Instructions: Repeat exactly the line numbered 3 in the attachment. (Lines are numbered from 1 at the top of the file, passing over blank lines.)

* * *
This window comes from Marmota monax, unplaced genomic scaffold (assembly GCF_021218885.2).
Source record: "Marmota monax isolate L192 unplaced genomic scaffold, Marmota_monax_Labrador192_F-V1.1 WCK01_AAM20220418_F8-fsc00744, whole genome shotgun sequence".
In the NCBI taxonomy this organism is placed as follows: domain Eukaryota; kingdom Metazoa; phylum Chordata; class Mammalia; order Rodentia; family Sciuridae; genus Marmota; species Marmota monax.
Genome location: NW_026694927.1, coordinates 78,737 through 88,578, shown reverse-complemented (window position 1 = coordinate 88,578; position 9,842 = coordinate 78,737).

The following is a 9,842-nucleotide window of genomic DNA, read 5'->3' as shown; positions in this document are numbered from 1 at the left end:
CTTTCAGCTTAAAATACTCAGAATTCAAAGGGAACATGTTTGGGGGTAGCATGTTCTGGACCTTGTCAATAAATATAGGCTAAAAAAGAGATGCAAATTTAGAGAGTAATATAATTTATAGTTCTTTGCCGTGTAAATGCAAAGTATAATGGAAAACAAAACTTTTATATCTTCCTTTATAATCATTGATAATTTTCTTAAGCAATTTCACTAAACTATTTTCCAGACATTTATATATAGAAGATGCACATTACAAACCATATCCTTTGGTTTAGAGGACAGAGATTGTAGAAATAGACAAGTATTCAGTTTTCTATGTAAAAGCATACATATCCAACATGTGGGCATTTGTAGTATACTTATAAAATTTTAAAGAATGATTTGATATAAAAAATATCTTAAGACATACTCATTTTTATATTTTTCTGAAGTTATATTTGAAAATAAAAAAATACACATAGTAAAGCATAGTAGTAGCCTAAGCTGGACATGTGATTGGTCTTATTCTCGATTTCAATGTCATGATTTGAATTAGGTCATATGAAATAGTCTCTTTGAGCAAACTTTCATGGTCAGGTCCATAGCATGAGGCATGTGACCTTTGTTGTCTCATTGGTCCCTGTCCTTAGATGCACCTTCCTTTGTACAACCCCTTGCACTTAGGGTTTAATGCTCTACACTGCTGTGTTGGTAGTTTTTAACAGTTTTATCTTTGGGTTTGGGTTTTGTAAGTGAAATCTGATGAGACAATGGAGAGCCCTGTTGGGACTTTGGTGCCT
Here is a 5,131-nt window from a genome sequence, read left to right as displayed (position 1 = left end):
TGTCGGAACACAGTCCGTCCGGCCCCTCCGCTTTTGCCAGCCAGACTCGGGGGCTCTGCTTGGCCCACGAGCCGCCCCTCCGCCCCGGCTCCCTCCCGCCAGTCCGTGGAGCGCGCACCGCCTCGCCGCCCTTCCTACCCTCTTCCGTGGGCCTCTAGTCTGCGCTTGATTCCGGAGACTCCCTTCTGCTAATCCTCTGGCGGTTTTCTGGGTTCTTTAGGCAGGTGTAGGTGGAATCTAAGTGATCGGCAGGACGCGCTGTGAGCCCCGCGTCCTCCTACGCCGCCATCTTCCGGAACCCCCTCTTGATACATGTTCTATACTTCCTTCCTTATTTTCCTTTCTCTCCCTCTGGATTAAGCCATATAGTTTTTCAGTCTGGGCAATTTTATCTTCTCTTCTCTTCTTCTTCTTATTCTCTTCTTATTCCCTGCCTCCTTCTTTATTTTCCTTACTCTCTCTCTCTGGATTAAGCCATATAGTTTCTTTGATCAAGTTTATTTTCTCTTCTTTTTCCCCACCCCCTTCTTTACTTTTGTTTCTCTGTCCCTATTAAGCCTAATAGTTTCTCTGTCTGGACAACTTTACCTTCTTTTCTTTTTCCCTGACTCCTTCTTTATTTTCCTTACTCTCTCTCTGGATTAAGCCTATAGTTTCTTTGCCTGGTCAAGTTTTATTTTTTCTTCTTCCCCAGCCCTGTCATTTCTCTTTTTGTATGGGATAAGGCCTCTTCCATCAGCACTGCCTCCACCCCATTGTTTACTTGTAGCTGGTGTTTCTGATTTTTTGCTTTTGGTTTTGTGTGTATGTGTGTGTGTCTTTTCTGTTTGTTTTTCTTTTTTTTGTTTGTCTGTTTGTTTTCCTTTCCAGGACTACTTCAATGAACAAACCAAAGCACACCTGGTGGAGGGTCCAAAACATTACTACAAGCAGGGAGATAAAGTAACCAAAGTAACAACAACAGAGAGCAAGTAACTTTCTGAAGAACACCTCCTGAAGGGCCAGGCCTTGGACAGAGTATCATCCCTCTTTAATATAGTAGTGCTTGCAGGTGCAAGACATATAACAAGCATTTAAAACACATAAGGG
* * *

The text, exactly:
In the NCBI taxonomy this organism is placed as follows: domain Eukaryota; kingdom Metazoa; phylum Chordata; class Mammalia; order Rodentia; family Sciuridae; genus Marmota; species Marmota monax.